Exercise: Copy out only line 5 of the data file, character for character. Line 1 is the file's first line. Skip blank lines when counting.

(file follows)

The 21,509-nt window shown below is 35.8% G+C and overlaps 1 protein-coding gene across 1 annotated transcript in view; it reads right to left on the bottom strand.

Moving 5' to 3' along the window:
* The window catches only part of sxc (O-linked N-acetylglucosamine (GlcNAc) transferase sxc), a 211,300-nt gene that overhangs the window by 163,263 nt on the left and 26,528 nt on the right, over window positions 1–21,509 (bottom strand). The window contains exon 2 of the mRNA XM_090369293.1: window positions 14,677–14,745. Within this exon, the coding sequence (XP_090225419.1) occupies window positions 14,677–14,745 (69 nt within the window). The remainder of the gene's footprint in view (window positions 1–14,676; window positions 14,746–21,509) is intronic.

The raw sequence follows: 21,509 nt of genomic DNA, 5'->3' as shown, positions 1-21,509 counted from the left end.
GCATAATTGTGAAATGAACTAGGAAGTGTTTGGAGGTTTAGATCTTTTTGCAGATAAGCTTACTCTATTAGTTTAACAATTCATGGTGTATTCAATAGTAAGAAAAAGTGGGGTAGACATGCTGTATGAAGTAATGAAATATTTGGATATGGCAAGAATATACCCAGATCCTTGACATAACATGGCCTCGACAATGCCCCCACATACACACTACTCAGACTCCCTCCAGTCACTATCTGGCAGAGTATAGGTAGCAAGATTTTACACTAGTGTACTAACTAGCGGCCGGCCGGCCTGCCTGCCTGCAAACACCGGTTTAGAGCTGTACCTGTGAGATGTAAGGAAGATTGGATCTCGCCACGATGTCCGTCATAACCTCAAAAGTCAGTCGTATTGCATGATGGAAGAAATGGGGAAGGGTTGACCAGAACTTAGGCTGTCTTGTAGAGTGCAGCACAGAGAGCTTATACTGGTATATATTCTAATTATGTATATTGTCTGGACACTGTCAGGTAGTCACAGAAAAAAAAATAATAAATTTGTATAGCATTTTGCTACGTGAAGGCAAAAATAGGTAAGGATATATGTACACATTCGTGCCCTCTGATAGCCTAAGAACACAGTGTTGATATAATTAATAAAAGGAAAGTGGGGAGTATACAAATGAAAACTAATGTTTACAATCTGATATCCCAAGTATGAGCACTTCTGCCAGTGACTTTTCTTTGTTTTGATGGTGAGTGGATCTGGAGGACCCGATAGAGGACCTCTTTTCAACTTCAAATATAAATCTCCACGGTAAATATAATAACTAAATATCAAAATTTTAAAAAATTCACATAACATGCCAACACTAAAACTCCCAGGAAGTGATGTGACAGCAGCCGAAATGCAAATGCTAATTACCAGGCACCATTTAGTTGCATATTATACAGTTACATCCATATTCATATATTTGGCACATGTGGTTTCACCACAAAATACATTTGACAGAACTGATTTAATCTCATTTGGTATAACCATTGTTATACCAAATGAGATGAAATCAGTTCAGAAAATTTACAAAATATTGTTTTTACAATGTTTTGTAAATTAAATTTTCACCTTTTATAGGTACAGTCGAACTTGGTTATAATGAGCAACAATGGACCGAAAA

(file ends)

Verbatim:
GCATAATTGTGAAATGAACTAGGAAGTGTTTGGAGGTTTAGATCTTTTTGCAGATAAGCTTACTCTATTAGTTTAACAATTCATGGTGTATTCAATAGTAAGAAAAAGTGGGGTAGACATGCTGTATGAAGTAATGAAATATTTGGATATGGCAAGAATATACCCAGATCCTTGACATAACATGGCCTCGACAATGCCCCCACATACACACTACTCAGACTCCCTCCAGTCACTATCTGGCAGAGTATAGGTAGCAAGATTTTACACTAGTGTACTAACTAGCGGCCGGCCGGCCTGCCTGCCTGCAAACACCGGTTTAGAGCTGTACCTGTGAGATGTAAGGAAGATTGGATCTCGCCACGATGTCCGTCATAACCTCAAAAGTCAGTCGTATTGCATGATGGAAGAAATGGGGAAGGGTTGACCAGAACTTAGGCTGTCTTGTAGAGTGCAGCACAGAGAGCTTATACTGGTATATATTCTAATTATGTATATTGTCTGGACACTGTCAGGTAGTCACAGAAAAAAAAATAATAAATTTGTATAGCATTTTGCTACGTGAAGGCAAAAATAGGTAAGGATATATGTACACATTCGTGCCCTCTGATAGCCTAAGAACACAGTGTTGATATAATTAATAAAAGGAAAGTGGGGAGTATACAAATGAAAACTAATGTTTACAATCTGATATCCCAAGTATGAGCACTTCTGCCAGTGACTTTTCTTTGTTTTGATGGTGAGTGGATCTGGAGGACCCGATAGAGGACCTCTTTTCAACTTCAAATATAAATCTCCACGGTAAATATAATAACTAAATATCAAAATTTTAAAAAATTCACATAACATGCCAACACTAAAACTCCCAGGAAGTGATGTGACAGCAGCCGAAATGCAAATGCTAATTACCAGGCACCATTTAGTTGCATATTATACAGTTACATCCATATTCATATATTTGGCACATGTGGTTTCACCACAAAATACATTTGACAGAACTGATTTAATCTCATTTGGTATAACCATTGTTATACCAAATGAGATGAAATCAGTTCAGAAAATTTACAAAATATTGTTTTTACAATGTTTTGTAAATTAAATTTTCACCTTTTATAGGTACAGTCGAACTTGGTTATAATGAGCAACAATGGACCGAAAA